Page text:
We are delighted that the environment secretary has rejected a retrospective application for fencing on Hanging Hill Lane common, Normanton-on-Trent.   The common is a long strip, consisting of Hanging Hill Lane and a broad verge on either side. The verge is used by walkers and for access to adjoining fields. The one-metre-high iron railings…
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Land for the Many Report

The society welcomes the publication today of Land for the Many, a report commissioned by the Labour Party. The party will consider the proposals as part of its policy development ahead of the next general election. The report places land at the heart of political debate and discussion, and it proposes significant changes to land…
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Further resources about Commons

  • Commons Act

    The Commons Act 2006 is arranged in five parts: registration, management,  works, miscellaneous, finally supplementary and general.

  • Common land training course

    Our full-day training course will provides an introduction to commons and why they are important, including relevant legislation...

  • How to take action against unlawful encroachments and works

    This information sheet tells you how to protect your common from unlawful encroachments and works in England.

  • Vehicular access across Common Land and Town or Village Greens

    This provides guidance about vehicular access across common land and town or village greens following the repeal of section 68 of the Countryside and Rights of Way Act 2000.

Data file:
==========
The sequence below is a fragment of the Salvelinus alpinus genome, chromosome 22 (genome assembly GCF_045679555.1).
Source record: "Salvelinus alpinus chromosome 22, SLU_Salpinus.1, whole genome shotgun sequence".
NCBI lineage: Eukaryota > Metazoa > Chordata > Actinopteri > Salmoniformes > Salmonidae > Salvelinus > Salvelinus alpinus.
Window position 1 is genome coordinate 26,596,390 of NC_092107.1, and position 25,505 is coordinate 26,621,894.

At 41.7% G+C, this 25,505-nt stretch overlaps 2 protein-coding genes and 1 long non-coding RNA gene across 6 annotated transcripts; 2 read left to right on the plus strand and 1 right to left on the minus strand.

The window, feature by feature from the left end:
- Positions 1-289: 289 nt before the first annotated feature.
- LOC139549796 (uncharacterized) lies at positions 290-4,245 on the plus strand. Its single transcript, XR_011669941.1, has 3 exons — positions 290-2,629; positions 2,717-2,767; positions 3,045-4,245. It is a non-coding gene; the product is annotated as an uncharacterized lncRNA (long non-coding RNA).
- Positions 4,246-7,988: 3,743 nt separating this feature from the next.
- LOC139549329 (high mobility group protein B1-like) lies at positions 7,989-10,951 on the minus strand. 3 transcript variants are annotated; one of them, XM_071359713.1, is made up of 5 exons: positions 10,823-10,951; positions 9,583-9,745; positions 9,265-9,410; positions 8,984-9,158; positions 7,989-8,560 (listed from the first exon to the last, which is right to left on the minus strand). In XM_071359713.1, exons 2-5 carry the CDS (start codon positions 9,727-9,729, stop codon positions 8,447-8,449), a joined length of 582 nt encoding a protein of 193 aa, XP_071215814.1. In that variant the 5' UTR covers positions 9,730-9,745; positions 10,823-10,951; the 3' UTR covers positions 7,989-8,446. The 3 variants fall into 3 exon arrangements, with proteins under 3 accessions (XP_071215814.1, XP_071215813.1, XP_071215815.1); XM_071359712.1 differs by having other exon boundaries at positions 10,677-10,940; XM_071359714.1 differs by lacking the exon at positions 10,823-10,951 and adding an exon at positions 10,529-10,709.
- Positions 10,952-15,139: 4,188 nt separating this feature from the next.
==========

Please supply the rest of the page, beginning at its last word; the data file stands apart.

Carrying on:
• Works on common land in Wales

    A practical guide for those wishing to carry out a lawful operation on a common and those who want to defend a common against unlawful or undesirable operations in Wales.

  • A Common Purpose Guide

    Download the Foundation for Common Land guidance on how to engage with local communities for those contemplating management on common land.

  • A commons’ conference companion

    The Countryside and Community Research Institute of Gloucester University (CCRI) has published a Commons e-book

  • DIY guide to registering lost commons

    The Commons Act 2006 provides a new, time-limited, opportunity for you to rescue some of those commons which failed to be registered under the Commons

  • Works on common land in England

    A practical guide for those wishing to carry out a lawful operation on a common and those who want to defend a common against unlawful or undesirable operations. 

  • Commons Act 2006 Part 1 Implementation

    A pioneer implementation of Part 1 of the Commons Act 2006 commenced in seven registration authorities in England on 1 October 2008.

  • Frequently Asked Questions: Commons

    Frequently asked questions about commons

  • Unclaimed land and adverse possession

    Unclaimed land and adverse possession: protecting commons and other open spaces with no known owner

  • Finding common ground

    Integrating local and national interests on commons: guidance for assessing the community value of common land